“Perhaps. It might also turn back on you, or if your thoughts latch onto someone else, they’ll bear the brunt of your uncontrolled spark. This is why you are in the position you are.” Deaton continued to hold Mischief down with his right hand on his chest while he set up a pile of what looked like herbs with his left.
“I don’t really care at this point,” Mischief said, not taking his eyes off Peter. “You’re going to murder me. I hope you get eaten by something.” He narrowed his eyes at Peter and pursed his lips.
Peter cocked his head to the side, wondering what the boy was doing until it occurred to him that Mischief was trying to use his spark to get Peter to attack Deaton. Peter was reasonably sure that a spark’s magic didn’t work that way, but he gave the boy points for the attempt, and he wasn’t averse to the action.
Deaton lit the herbs and began to chant in a mix of dead languages that grated on Peter’s ears. He didn’t know why the druid couldn’t stick to just one language when he did these rituals. The hodgepodge magic Deaton did was part of why a large portion of the pack distrusted the man. Pulling from various schools was accepted, and there was wisdom in it, but to run a ritual where you switched language every third word was bordering on the absurd.
“Now hold still, and you’ll barely feel a thing.”
“What do you know,” Mischief said, voice shrill, and his shoes scraped on the stone as he tried to roll away from Deaton again. “Have you ever been murdered by a crazy man before?”
“I’m trying to make this as easy on you as I can, Mr. Stilinski.” Deaton sighed as if Mischief was being difficult over going to bed on time instead of objecting to being sacrificed.
“You can let me go.”
“I really can’t.” This time, Deaton held the boy down with his left hand, raising his right with a silver dagger that glinted in the moonlight.
The spark of the blade in the light, the shrill cry of the bo,y, and the snap-crack of magic flooding the clearing woke Peter from the trance he hadn’t even realized he’d fallen into.
His lips pulled back from his teeth as he began to growl. It rumbled up deep from his chest. Peter crouched, power coiling tight in his body as he eyed Deaton getting ready to bring the dagger down on an innocent boy in the middle of Hale territory. A boy whose magic was pulling desperately at Peter, begging for protection in a way that only pack did. Peter was inclined to give that protection. He leaped.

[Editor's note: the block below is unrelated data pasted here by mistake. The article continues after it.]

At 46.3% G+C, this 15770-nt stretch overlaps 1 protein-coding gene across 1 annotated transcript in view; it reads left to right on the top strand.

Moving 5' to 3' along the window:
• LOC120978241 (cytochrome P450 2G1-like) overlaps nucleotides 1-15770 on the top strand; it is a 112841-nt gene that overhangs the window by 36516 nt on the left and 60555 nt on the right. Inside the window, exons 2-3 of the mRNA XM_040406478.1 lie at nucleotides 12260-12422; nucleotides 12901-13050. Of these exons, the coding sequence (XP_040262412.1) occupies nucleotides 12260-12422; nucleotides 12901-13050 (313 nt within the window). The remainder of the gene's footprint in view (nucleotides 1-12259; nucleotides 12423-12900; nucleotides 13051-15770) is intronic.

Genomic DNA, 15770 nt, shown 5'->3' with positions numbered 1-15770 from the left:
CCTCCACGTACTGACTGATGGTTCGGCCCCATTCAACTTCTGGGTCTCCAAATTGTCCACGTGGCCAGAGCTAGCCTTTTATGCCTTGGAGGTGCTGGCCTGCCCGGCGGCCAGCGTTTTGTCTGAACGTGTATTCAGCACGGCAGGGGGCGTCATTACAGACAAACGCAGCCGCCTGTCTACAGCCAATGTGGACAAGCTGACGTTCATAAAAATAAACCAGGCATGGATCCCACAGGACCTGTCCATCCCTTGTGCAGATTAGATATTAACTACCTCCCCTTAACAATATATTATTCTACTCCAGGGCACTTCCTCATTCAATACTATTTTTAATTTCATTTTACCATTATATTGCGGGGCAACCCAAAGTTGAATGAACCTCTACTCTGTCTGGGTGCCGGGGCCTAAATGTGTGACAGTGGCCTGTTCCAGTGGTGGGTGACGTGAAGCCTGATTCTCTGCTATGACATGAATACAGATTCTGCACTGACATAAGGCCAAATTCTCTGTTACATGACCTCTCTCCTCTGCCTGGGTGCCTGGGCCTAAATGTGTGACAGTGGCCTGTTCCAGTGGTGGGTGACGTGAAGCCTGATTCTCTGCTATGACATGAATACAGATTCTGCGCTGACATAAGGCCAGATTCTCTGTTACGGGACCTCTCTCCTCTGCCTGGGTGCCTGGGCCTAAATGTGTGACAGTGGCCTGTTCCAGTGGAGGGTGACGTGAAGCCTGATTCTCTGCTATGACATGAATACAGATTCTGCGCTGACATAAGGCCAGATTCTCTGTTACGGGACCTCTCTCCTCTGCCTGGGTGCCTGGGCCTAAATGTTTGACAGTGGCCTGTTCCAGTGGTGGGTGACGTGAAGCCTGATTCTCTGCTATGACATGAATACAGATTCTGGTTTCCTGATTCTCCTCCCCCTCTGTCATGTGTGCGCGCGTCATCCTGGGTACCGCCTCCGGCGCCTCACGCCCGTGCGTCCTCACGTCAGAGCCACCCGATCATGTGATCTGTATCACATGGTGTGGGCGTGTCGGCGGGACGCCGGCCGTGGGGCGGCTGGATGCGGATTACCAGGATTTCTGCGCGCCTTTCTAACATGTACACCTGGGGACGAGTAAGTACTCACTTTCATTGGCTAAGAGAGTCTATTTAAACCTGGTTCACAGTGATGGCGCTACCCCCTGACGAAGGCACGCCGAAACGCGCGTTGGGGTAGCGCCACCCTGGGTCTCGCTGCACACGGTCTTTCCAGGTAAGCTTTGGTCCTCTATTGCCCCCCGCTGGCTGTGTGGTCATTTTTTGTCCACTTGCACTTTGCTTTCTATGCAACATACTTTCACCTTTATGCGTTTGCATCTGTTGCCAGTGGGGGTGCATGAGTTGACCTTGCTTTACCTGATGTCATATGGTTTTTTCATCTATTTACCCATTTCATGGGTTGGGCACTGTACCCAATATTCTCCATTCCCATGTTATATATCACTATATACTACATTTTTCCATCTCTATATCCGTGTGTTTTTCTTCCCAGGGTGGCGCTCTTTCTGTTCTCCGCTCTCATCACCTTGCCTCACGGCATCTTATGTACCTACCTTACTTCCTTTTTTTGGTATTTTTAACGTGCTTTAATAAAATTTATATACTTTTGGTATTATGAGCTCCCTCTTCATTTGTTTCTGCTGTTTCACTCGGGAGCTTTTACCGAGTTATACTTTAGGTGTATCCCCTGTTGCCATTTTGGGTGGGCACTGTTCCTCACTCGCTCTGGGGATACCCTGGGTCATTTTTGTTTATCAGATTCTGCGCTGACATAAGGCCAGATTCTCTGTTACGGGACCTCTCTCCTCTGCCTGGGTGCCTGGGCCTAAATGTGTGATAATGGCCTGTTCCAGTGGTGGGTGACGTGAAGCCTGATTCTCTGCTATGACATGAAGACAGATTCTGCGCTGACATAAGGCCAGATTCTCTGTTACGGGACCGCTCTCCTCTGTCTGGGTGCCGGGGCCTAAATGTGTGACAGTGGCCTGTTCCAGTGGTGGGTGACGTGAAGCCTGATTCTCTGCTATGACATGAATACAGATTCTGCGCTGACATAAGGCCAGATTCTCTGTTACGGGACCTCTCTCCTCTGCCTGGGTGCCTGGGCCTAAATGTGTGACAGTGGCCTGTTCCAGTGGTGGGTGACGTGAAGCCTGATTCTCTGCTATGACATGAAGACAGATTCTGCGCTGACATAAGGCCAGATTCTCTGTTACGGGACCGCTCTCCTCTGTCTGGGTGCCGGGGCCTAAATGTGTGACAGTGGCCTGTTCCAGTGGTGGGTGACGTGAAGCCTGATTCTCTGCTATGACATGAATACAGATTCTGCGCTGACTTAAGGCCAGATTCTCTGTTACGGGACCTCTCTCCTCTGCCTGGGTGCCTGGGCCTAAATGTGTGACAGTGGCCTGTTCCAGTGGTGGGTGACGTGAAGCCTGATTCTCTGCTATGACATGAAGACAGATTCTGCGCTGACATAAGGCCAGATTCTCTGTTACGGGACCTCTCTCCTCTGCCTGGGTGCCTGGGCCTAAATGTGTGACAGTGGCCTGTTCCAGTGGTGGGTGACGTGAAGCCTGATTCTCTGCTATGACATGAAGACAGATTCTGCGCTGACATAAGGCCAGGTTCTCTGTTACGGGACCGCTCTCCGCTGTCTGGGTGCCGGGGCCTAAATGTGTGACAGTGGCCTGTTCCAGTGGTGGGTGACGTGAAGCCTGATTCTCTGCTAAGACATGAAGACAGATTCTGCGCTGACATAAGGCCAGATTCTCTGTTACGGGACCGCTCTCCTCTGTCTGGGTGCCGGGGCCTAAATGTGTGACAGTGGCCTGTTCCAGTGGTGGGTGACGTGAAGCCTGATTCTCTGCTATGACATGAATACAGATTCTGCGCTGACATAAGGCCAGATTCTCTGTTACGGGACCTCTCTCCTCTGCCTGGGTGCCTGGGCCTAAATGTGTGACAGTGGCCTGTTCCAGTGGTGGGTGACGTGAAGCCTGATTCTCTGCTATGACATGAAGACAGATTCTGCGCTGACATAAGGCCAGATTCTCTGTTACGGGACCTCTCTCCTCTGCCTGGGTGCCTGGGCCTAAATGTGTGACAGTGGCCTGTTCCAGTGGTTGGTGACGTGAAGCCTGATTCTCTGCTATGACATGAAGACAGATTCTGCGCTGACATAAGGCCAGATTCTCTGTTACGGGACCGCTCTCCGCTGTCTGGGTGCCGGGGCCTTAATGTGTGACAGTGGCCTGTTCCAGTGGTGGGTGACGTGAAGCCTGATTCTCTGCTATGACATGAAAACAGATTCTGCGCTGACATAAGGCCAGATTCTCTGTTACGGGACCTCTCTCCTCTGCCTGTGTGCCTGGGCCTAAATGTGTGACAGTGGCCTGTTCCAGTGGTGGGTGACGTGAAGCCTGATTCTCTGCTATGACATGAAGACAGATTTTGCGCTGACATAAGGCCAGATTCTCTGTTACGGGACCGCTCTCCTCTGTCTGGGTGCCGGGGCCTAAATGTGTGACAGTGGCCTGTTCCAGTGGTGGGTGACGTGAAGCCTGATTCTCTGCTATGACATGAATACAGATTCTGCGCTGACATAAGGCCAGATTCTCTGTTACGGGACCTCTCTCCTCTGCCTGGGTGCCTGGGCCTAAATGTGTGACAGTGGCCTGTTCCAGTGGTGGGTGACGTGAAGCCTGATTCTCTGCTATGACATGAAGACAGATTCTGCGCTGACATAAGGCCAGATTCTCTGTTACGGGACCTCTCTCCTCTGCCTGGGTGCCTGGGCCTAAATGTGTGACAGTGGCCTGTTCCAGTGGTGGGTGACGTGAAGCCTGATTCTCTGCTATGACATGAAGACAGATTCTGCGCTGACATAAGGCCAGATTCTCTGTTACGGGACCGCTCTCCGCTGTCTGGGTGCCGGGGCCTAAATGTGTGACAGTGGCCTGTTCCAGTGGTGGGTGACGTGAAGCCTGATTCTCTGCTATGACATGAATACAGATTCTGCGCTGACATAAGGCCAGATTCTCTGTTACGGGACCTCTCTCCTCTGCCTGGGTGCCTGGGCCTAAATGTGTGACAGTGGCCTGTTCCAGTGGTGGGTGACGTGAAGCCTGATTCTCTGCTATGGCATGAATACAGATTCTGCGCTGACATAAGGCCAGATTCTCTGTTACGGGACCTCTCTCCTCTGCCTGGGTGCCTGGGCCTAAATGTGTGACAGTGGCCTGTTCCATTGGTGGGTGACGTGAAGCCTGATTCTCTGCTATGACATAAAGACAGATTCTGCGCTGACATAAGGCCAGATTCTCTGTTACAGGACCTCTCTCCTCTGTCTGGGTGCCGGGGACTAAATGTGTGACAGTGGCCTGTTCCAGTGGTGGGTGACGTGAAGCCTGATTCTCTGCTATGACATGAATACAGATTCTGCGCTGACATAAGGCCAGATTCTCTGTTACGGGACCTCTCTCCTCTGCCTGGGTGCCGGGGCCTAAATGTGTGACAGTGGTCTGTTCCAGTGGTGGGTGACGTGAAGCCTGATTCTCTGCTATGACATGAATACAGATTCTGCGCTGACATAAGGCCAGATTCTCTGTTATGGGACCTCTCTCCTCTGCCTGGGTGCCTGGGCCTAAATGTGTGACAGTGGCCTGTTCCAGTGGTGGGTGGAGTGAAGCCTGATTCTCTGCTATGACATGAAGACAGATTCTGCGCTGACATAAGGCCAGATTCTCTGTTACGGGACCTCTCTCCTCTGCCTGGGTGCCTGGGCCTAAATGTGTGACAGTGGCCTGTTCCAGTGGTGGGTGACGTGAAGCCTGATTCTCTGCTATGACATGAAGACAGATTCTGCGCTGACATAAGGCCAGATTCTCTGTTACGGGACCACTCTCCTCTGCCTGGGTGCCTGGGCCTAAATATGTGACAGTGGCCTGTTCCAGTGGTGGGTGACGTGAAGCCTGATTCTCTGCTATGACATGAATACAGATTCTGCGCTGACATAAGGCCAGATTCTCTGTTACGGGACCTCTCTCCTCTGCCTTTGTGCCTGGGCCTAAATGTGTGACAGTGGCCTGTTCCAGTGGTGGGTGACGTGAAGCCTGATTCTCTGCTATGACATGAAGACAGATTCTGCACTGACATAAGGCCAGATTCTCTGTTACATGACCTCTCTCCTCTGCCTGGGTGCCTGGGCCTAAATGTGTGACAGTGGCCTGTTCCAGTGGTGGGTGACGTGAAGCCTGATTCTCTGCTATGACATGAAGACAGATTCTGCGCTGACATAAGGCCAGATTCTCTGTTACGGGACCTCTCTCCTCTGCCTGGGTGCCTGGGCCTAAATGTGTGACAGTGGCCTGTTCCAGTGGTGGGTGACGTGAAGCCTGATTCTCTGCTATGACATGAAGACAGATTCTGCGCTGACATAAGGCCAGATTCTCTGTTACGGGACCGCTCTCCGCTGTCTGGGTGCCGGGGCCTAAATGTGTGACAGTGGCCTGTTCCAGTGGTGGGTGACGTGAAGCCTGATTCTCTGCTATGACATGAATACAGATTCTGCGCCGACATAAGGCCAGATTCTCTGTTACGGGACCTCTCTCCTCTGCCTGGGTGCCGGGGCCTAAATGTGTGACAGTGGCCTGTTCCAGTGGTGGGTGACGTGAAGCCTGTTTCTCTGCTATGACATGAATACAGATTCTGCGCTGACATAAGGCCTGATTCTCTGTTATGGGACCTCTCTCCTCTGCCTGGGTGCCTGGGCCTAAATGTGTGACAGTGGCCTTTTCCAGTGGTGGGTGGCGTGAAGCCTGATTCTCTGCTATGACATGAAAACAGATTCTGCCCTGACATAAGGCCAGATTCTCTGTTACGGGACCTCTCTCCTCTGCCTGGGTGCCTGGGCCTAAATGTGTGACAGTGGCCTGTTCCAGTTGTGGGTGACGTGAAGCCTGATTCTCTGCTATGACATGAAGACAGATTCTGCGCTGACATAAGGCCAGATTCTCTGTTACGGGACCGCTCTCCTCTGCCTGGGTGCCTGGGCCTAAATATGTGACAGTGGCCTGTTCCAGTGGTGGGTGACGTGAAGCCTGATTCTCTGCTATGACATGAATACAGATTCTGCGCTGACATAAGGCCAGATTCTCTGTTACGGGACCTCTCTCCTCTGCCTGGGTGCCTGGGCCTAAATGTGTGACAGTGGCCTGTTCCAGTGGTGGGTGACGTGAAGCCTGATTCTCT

Mischief squeezed his eyes shut, his mouth open as he screamed wordlessly. He didn’t know what Deaton was doing, but the hand that was holding Mischief down hurt. It was cold, too cold. It felt like it was freezing straight through Mischief’s chest and into his heart. The cold cut sharp and painful, worse than when he’d broken his arm last year falling off his bike.
“Just a little more.”
Mischief blinked his eyes open and saw Deaton start to lower the knife. Mischief closed his eyes and snapped his mouth shut, sucking in his breath. He tasted blood and knew he’d bit his tongue, but he couldn’t feel it over the pain in his chest. He didn’t want to die, and while he didn’t know what his spark was precisely, he didn’t want Deaton to have it.
“You can’t have it,” Mischief whispered. Sparks of light, all different colors, began to swirl behind his eyes, and he tried to think. He didn’t pray. He’d stopped believing in god when his mom had died the way she had. Mischief did wish, though, and he wished with everything he had, and he believed. Deaton wouldn’t get his spark. Mischief had seen the wolf with strange eyes and, he knew that it would help him. The wolf would save Mischief and his spark.
Mischief’s eyes snapped open at Deaton’s shout and the growls of the wolf. He rolled his head in time to see the giant silver wolf take Deaton down. The silver dagger went flying across the clearing.
“Stop, I’m the Hale emissary!” Deaton was shoving the wolf’s large head away from his throat and managed to shove him back. “You’ll be sanctioned for this.”
The wolf huffed, and his eyes flared gold as he circled Deaton, lips pulled back from white teeth as he growled.
“Who are you?” Deaton tried to scramble to his feet but fell back when the wolf lunged at him again. “I didn’t know anyone outside of the Hales could still full shift.”